bad news is that the diameter will
naturally shrink only about 4 percent
during drying. (Technically speaking,
the circumference shrinkage is called
tangential shrinkage. The radius
shrinkage is called radial shrinkage.) So, the radial shrinkage is not
enough to prevent the development
Drying disks —
Trying to dry a disk
from a tree for projects
like these cutting
boards presents a
special challenge to
Sometimes, exceptional quality is easy to see
of some substantial stress.
To avoid stress development and
cracking, we have several options:
➤ A hole could be cut in the center to
allow the radius to shrink more.
➤ Several disks could be cut and
then one used for repairing the
➤ A salt paste could be applied to
restrict shrinkage (see sidebar).
➤ For thin, porous wood, the disk
can be dried in alcohol.
➤ The porous wood can be treated
with a chemical that restricts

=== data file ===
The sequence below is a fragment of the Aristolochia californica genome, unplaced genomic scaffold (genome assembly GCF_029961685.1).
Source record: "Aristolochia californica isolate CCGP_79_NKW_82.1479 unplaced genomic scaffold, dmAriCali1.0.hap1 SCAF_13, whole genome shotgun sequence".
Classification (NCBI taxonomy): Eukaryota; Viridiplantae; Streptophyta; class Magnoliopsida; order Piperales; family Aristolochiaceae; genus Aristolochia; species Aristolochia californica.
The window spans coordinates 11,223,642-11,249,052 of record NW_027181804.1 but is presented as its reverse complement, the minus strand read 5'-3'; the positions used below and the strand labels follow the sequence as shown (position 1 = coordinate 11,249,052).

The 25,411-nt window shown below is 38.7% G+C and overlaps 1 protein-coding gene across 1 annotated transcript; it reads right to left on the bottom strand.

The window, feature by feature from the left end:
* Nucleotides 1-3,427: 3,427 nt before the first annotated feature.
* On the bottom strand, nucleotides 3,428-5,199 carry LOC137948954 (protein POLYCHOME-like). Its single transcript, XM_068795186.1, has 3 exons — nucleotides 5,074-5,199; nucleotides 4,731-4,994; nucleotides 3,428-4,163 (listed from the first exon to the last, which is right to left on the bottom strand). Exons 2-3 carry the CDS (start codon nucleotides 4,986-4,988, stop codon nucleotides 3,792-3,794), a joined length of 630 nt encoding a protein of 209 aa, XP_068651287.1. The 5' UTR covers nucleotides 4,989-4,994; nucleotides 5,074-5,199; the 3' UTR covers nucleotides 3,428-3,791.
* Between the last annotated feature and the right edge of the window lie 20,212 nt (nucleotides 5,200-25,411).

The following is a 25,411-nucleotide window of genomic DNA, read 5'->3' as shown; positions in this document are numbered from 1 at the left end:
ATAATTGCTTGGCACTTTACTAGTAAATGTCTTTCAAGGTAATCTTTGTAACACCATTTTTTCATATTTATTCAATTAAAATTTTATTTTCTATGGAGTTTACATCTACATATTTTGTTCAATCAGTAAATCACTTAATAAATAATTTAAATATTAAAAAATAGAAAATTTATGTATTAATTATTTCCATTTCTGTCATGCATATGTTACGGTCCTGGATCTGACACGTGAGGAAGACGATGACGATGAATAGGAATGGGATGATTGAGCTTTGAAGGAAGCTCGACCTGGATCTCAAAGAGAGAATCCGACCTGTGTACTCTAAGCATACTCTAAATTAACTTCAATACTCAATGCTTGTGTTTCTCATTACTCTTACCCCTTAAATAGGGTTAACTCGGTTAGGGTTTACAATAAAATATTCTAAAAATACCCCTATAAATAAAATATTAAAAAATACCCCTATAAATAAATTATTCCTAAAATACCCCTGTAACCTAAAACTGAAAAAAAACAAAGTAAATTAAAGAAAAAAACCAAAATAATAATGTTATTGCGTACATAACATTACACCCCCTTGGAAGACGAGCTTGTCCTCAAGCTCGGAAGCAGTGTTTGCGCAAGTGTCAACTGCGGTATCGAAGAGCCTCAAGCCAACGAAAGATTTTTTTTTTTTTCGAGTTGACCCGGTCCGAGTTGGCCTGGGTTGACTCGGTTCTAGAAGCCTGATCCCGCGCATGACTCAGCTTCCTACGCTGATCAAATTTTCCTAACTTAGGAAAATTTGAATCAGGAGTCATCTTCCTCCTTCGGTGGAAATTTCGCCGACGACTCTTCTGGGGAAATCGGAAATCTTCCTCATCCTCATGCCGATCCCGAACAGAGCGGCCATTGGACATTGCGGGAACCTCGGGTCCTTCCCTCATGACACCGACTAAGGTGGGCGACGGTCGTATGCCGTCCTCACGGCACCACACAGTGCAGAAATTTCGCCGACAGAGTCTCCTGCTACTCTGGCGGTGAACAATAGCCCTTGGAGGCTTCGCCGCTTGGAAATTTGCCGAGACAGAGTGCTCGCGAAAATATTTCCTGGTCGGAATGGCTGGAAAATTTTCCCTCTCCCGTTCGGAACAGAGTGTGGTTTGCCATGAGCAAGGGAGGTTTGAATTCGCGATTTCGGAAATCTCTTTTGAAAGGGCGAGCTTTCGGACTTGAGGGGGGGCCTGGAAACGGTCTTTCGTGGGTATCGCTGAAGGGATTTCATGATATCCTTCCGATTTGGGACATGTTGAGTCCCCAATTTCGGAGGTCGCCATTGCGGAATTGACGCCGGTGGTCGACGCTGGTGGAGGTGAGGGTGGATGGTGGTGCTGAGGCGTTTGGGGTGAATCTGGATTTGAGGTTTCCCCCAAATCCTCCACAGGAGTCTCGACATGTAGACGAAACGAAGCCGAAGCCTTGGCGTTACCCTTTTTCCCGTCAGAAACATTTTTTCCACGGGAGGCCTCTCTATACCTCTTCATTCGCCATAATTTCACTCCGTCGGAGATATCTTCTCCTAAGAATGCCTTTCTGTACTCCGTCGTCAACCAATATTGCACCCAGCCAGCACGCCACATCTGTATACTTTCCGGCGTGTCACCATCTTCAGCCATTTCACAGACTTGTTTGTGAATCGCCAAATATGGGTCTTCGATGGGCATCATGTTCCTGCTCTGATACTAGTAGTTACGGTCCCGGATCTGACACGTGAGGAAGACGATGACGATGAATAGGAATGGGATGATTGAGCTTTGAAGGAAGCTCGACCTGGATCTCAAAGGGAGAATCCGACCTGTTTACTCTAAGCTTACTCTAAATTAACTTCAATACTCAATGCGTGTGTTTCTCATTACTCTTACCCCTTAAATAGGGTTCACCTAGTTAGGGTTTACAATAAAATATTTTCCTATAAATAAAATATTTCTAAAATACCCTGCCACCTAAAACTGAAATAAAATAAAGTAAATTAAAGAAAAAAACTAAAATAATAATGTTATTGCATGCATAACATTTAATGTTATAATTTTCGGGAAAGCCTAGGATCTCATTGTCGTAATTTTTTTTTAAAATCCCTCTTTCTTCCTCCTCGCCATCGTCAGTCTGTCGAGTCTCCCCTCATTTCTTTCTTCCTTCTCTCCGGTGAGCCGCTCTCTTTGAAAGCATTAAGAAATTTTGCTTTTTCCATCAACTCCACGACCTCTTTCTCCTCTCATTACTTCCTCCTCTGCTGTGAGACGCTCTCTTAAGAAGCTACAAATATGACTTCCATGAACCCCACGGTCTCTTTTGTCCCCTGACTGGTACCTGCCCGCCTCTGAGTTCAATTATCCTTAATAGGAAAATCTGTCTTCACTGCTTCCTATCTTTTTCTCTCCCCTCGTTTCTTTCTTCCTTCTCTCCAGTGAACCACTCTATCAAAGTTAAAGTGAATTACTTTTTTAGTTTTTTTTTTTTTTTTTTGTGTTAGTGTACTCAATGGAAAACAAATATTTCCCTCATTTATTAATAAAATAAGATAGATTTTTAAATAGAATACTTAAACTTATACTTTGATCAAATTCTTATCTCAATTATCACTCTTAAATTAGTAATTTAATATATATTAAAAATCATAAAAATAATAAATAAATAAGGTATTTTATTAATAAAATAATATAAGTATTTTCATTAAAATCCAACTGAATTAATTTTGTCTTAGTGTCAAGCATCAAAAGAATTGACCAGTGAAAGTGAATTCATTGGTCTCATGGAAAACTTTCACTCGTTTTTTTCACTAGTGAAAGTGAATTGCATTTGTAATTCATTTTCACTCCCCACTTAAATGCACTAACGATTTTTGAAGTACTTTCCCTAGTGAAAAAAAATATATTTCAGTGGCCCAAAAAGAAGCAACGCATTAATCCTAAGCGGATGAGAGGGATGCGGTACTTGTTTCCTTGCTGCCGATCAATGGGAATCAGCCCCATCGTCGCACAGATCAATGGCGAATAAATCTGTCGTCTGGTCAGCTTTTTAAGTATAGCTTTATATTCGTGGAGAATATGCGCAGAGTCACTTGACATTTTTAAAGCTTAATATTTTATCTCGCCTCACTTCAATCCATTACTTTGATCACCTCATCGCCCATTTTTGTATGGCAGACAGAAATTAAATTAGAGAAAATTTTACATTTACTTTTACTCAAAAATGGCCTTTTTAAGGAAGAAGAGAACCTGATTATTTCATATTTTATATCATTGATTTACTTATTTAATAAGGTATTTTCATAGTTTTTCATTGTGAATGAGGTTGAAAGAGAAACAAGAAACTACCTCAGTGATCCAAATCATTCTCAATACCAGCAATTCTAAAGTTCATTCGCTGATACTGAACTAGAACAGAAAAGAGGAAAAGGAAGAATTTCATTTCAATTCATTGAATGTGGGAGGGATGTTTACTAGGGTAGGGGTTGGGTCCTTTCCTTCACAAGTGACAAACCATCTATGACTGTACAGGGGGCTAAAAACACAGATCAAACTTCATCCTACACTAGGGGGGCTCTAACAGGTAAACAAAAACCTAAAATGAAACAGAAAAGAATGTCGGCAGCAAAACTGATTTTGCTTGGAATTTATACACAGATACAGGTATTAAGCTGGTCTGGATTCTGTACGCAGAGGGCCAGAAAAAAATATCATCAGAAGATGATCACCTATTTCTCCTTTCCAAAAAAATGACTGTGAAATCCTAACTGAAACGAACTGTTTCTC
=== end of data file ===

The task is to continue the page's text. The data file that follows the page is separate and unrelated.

swelling; PEG (polyethylene glycol
300 to 1000) is one such chemical, but it is expensive. See www.
A PRODUCT LINE-UP LIKE NO OTHER:
Get information FAST from suppliers: http://cabinetmaker.hotims.com
Cutting multiple disks
Cut three disks of the size and
shape required. These three must be
adjacent to each other (minus the
sawdust created when sawing the
disks from the log) and of the same
thickness. The disks are numbered 1,
2 and 3 in order from the bottom of
the log upward. Then, for each disk,
before drying begins, saw a slot,
full thickness, from the bark to the
It is important that the saw slot be
located at least 45 degrees from the
location of the slot in adjacent disks.
By creating this “crack” before dry-
ing, almost all the shrinkage stress
in drying will occur by opening this
crack further rather than creating
new cracks. At the end of drying,
each of the three disks will have a
large crack in a different location.
Now, after drying, take disk 1